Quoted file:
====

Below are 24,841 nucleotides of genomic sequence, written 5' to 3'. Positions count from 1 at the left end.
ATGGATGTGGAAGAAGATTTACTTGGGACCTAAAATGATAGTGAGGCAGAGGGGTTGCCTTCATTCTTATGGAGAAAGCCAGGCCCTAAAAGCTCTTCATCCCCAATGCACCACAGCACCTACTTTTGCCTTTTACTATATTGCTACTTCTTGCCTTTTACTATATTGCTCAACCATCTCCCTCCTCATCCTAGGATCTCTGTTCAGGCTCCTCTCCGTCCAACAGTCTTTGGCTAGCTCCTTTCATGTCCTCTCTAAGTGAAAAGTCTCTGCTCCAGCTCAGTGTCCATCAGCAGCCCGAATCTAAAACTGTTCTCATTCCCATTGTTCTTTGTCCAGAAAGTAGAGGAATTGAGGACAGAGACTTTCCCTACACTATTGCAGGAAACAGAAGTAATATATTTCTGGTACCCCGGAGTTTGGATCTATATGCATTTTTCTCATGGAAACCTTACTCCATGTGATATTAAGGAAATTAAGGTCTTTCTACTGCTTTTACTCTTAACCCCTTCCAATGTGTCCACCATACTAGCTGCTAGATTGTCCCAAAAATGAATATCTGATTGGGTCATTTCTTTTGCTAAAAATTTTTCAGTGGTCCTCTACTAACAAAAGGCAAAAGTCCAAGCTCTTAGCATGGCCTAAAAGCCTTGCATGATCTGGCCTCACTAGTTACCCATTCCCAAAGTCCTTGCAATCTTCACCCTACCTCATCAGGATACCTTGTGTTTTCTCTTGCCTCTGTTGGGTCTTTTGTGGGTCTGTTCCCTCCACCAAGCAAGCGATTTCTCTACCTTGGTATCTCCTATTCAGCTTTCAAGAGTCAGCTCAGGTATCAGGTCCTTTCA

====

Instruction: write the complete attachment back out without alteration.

Below are 24,841 nucleotides of genomic sequence, written 5' to 3'. Positions count from 1 at the left end.
ATGGATGTGGAAGAAGATTTACTTGGGACCTAAAATGATAGTGAGGCAGAGGGGTTGCCTTCATTCTTATGGAGAAAGCCAGGCCCTAAAAGCTCTTCATCCCCAATGCACCACAGCACCTACTTTTGCCTTTTACTATATTGCTACTTCTTGCCTTTTACTATATTGCTCAACCATCTCCCTCCTCATCCTAGGATCTCTGTTCAGGCTCCTCTCCGTCCAACAGTCTTTGGCTAGCTCCTTTCATGTCCTCTCTAAGTGAAAAGTCTCTGCTCCAGCTCAGTGTCCATCAGCAGCCCGAATCTAAAACTGTTCTCATTCCCATTGTTCTTTGTCCAGAAAGTAGAGGAATTGAGGACAGAGACTTTCCCTACACTATTGCAGGAAACAGAAGTAATATATTTCTGGTACCCCGGAGTTTGGATCTATATGCATTTTTCTCATGGAAACCTTACTCCATGTGATATTAAGGAAATTAAGGTCTTTCTACTGCTTTTACTCTTAACCCCTTCCAATGTGTCCACCATACTAGCTGCTAGATTGTCCCAAAAATGAATATCTGATTGGGTCATTTCTTTTGCTAAAAATTTTTCAGTGGTCCTCTACTAACAAAAGGCAAAAGTCCAAGCTCTTAGCATGGCCTAAAAGCCTTGCATGATCTGGCCTCACTAGTTACCCATTCCCAAAGTCCTTGCAATCTTCACCCTACCTCATCAGGATACCTTGTGTTTTCTCTTGCCTCTGTTGGGTCTTTTGTGGGTCTGTTCCCTCCACCAAGCAAGCGATTTCTCTACCTTGGTATCTCCTATTCAGCTTTCAAGAGTCAGCTCAGGTATCAGGTCCTTTCA